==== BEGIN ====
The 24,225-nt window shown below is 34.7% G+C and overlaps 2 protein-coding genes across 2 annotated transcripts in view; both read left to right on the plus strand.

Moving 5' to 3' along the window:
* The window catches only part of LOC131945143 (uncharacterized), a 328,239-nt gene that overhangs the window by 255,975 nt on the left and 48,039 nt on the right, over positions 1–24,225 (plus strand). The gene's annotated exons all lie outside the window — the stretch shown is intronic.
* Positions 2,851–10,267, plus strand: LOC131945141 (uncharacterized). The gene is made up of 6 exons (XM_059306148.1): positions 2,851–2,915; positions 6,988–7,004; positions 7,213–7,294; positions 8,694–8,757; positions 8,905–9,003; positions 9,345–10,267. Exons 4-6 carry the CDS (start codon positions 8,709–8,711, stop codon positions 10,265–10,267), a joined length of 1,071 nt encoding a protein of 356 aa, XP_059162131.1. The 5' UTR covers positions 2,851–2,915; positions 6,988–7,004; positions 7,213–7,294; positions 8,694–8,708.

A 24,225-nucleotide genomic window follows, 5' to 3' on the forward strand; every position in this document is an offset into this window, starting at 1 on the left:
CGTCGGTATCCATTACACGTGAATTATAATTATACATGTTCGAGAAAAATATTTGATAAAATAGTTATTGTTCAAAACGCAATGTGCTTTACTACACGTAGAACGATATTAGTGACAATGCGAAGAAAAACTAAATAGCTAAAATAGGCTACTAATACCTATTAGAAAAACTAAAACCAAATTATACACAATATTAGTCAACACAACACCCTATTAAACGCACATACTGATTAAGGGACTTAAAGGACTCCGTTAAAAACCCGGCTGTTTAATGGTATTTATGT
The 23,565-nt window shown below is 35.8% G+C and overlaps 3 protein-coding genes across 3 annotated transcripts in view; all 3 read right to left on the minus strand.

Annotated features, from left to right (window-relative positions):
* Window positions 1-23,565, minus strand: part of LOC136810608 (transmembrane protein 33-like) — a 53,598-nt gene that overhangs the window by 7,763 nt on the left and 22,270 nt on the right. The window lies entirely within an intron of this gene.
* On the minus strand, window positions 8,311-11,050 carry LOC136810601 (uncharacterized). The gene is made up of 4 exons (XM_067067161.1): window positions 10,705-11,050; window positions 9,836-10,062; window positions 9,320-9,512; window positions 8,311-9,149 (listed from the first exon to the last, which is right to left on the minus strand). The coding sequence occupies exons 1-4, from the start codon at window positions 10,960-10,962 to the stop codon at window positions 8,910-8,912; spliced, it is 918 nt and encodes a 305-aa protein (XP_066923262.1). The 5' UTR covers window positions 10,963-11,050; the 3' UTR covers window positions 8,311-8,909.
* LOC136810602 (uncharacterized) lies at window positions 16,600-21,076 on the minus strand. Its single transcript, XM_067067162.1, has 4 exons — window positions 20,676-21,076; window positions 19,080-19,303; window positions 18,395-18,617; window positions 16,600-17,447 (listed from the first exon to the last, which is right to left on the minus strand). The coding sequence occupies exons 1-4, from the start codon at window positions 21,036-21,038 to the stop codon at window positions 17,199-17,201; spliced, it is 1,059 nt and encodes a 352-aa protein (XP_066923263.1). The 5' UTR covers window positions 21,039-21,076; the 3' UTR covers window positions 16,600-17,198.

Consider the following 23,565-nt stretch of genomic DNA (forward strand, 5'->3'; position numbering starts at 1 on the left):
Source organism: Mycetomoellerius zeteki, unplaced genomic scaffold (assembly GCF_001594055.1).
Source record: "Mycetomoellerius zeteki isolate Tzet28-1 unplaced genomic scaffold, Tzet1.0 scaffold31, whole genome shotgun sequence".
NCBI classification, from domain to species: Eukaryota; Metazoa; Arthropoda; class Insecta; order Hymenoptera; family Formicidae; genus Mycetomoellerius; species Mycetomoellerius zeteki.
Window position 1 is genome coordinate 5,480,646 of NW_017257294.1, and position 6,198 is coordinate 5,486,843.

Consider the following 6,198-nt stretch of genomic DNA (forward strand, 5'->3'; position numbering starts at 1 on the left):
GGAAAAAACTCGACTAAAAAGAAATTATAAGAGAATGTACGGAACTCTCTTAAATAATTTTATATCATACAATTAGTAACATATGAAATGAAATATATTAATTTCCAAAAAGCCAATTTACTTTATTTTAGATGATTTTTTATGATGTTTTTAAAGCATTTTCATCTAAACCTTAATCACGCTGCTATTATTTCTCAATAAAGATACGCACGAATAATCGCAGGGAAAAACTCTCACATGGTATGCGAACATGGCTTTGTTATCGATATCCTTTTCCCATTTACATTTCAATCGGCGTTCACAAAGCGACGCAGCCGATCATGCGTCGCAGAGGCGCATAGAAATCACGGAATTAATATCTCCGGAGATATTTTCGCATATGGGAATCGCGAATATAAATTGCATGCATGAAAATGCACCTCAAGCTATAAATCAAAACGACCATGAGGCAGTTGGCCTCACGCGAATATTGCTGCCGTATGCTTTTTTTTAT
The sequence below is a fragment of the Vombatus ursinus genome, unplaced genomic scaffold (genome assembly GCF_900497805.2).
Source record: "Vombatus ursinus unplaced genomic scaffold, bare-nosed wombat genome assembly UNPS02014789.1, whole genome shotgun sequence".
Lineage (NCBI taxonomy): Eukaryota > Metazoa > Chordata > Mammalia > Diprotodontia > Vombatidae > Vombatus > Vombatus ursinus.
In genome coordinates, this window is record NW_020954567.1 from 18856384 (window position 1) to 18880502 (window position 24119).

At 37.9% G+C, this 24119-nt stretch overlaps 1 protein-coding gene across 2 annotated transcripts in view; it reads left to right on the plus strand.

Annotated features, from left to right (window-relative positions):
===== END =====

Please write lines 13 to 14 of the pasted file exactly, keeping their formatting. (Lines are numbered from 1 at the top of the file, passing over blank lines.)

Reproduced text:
Source organism: Mycetomoellerius zeteki, unplaced genomic scaffold (assembly GCF_001594055.1).
Source record: "Mycetomoellerius zeteki isolate Tzet28-1 unplaced genomic scaffold, Tzet1.0 scaffold31, whole genome shotgun sequence".